Green moves: brands banishing plastic
Updated: Aug 28, 2020
The impact of waste on the planet from single-use products has come to light over the last few years. It has been a long and hard fight for companies to do better, and it seems they are starting to act.
We have seen big shifts and commitments from many large companies globally, addressing some of the most pressing issues we face – one being their contribution to waste in the world. The pressure to do better in 2020 is greater than ever before.
One space that large companies are improving on is reducing their environmental impact through friendlier packaging. Here are some of the brands who are changing their act:
Loop with Woolworths: We all know of those aesthetic bulk food stores where you take your jars to be filled up with all kinds of items and pay by weight – which can sometimes be a shock! Well, now Woolworths and Loop have partnered up so our most purchased products can be filled into reusable packaging.
When shopping online or in-store, the choice will be to use Loop reusable packaging or original product package. Loop is not a subscription service. To purchase Loop products you pay a small refundable deposit for every package. Pricing is to be announced. Loop will launch in 2021 with Woolworths.
Johnnie Walker Earlier this year a report from the Guardian shamed some of the largest drinks makers including Coca-Cola, PepsiCo, Nestlé and Unilever products. Their daily plastic output could cover 83 football pitches every day. This shaming doesn’t include the other side of the drinks industry though– alcohol.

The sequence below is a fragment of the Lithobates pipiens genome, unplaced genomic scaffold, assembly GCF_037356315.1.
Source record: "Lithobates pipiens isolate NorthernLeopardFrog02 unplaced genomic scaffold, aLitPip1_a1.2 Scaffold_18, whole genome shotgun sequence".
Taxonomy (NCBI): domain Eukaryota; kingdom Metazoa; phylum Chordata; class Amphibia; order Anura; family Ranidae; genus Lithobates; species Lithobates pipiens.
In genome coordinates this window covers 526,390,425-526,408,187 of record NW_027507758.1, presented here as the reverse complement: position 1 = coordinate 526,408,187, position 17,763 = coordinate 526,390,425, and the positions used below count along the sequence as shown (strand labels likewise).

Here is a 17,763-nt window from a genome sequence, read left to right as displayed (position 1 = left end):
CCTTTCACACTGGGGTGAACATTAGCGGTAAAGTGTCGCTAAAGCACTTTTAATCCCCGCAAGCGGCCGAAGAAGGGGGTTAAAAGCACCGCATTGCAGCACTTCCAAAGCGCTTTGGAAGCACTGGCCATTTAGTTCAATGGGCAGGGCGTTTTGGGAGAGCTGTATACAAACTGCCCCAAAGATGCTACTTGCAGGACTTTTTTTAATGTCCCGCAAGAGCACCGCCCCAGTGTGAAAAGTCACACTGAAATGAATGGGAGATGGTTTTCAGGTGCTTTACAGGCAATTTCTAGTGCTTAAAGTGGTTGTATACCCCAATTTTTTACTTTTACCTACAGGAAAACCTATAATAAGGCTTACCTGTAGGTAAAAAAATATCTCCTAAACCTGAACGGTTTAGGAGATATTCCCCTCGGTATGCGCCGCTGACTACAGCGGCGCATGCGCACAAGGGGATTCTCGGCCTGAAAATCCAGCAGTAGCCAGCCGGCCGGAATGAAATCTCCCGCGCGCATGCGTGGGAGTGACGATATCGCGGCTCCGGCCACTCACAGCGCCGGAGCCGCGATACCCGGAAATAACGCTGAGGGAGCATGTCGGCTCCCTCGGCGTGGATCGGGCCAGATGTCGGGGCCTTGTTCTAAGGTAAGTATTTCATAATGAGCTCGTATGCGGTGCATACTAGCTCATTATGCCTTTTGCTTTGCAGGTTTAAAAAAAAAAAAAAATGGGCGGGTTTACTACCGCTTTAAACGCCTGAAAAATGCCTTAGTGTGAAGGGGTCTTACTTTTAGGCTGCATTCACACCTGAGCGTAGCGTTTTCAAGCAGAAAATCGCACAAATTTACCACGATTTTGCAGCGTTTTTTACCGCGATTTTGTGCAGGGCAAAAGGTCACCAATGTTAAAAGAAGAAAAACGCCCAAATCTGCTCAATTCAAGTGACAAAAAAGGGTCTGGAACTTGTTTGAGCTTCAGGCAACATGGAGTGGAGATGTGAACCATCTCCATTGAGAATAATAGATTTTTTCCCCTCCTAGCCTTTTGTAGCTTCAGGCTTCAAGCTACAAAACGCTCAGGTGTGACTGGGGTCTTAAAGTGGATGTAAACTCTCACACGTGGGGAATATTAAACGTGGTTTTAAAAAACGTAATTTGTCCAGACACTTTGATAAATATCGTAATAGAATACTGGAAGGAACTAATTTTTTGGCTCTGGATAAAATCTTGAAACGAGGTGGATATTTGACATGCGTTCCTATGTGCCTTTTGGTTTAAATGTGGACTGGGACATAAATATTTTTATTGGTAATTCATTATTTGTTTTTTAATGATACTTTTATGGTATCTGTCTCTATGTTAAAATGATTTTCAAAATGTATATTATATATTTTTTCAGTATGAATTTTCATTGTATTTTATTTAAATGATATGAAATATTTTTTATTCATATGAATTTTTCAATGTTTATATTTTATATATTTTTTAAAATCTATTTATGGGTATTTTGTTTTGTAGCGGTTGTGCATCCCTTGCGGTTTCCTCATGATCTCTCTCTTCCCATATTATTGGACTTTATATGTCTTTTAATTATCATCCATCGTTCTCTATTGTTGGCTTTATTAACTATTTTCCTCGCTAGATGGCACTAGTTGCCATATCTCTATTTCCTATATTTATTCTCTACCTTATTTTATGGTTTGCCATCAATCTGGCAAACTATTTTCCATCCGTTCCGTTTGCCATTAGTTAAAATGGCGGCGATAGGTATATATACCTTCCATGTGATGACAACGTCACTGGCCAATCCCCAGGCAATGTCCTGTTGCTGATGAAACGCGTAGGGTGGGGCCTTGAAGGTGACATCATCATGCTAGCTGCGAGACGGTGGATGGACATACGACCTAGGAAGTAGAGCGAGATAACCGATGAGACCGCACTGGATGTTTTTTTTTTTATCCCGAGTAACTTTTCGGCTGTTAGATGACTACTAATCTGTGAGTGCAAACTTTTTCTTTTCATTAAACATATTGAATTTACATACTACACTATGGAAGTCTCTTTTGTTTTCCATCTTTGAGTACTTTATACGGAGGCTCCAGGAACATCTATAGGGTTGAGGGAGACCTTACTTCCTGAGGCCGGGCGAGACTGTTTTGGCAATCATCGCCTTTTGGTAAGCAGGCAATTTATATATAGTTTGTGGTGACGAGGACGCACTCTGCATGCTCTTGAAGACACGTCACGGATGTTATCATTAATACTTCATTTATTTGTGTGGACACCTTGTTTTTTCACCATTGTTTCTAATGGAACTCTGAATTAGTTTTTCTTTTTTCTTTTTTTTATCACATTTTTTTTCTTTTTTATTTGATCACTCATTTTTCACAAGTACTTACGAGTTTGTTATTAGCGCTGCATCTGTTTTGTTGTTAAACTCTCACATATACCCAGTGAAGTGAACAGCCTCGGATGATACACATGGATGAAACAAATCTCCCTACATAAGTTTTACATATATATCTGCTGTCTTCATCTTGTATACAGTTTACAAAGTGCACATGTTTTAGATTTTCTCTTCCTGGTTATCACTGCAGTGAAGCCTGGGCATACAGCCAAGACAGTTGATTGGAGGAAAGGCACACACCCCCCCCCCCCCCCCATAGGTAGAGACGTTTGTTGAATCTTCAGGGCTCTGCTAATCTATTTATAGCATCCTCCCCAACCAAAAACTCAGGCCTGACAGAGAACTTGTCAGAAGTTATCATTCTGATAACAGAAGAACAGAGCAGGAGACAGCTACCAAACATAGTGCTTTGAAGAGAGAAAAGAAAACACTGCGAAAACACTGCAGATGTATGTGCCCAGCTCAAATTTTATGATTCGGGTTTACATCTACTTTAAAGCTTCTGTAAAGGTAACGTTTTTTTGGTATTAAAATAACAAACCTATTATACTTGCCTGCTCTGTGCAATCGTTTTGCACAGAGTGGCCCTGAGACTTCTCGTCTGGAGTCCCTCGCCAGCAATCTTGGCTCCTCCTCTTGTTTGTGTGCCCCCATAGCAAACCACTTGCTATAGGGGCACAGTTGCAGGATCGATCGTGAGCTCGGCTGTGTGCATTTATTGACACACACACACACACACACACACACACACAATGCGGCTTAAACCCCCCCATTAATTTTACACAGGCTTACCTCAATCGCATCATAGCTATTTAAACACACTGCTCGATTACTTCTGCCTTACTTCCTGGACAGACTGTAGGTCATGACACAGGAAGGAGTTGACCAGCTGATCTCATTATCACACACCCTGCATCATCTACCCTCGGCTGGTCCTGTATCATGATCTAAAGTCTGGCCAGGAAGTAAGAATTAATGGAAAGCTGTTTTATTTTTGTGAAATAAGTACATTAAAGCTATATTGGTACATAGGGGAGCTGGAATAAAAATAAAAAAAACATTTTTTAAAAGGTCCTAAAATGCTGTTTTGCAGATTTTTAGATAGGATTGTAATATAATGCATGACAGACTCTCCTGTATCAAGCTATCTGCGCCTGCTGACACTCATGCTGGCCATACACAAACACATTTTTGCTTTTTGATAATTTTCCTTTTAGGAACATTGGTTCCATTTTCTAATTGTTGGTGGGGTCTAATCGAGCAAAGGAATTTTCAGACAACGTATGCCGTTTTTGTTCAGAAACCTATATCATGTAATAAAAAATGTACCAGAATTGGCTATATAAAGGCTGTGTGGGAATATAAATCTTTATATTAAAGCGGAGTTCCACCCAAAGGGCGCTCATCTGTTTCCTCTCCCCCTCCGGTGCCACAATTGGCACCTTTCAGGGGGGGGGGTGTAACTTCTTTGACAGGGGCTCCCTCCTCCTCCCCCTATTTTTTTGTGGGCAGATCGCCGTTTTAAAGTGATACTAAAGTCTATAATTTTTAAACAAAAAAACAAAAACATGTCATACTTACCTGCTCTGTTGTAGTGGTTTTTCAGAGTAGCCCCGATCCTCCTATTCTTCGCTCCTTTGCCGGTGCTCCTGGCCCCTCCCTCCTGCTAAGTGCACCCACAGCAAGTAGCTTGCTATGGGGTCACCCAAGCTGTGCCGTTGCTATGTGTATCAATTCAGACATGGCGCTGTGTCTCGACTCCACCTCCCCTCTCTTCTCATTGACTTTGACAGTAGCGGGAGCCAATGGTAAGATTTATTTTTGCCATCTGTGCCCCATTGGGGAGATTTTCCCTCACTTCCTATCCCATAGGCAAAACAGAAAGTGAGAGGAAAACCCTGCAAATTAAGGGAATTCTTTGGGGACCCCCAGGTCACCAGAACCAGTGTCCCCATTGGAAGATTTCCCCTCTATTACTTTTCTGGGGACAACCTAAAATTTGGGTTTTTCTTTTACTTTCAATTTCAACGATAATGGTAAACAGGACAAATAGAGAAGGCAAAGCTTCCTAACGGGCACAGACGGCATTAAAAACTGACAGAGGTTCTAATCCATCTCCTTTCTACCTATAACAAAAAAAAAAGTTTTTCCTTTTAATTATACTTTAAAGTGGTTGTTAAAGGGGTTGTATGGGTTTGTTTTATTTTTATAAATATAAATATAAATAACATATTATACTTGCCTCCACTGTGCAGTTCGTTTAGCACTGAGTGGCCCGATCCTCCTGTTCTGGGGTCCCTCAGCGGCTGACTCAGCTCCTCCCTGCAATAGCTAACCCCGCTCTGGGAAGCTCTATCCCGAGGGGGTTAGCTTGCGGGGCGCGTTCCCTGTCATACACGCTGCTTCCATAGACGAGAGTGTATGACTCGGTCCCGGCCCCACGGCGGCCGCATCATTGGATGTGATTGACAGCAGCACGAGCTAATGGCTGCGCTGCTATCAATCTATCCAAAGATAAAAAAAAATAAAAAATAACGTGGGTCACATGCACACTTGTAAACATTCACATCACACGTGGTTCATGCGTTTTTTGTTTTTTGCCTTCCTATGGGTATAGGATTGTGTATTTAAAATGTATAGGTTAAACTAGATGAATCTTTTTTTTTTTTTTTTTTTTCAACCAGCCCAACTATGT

One of the most famous whisky brands Johnnie Walker will be introducing a new plastic-free bottle made from paper.
It’s the initiative of parent company Diageo, who looks after other brands including Smirnoff, Baileys and Guinness stout.
The bottle, which is fully recyclable, is made using sustainably sourced wood pulp and contains no plastic. If the new packaging is successful in maintaining the flavour and scent of the signature whiskey, it could path the way forward for not only Diageo brands, but the whole alcohol industry.
Source: Green Queen
Source: Nestle Japan
Another potential game-changer for the industry. Kit Kat announced that it has committed itself to 100% recyclable packing by 2025. Kit Kat released new packaging for its miniature Kit Kat chocolate bars wrapped in paper instead of plastic. The switch in Japan alone (the largest market for the miniatures) where 4 million are sold every day, is expected to cut down on roughly 380 tonnes of plastic each year. If the paper packaging of Kit Kat (owned by Nestle) is successful, it could path the way forward to reducing the plastic impact of Nestle’s whole confectionary range.
While having a 2025 target to meet their packaging commitment, Kit Kat and Nestle (like all global FMCG giants) need to show further hustle to adopt change sooner and reduce their environmental impact sooner. Zoe Jarousek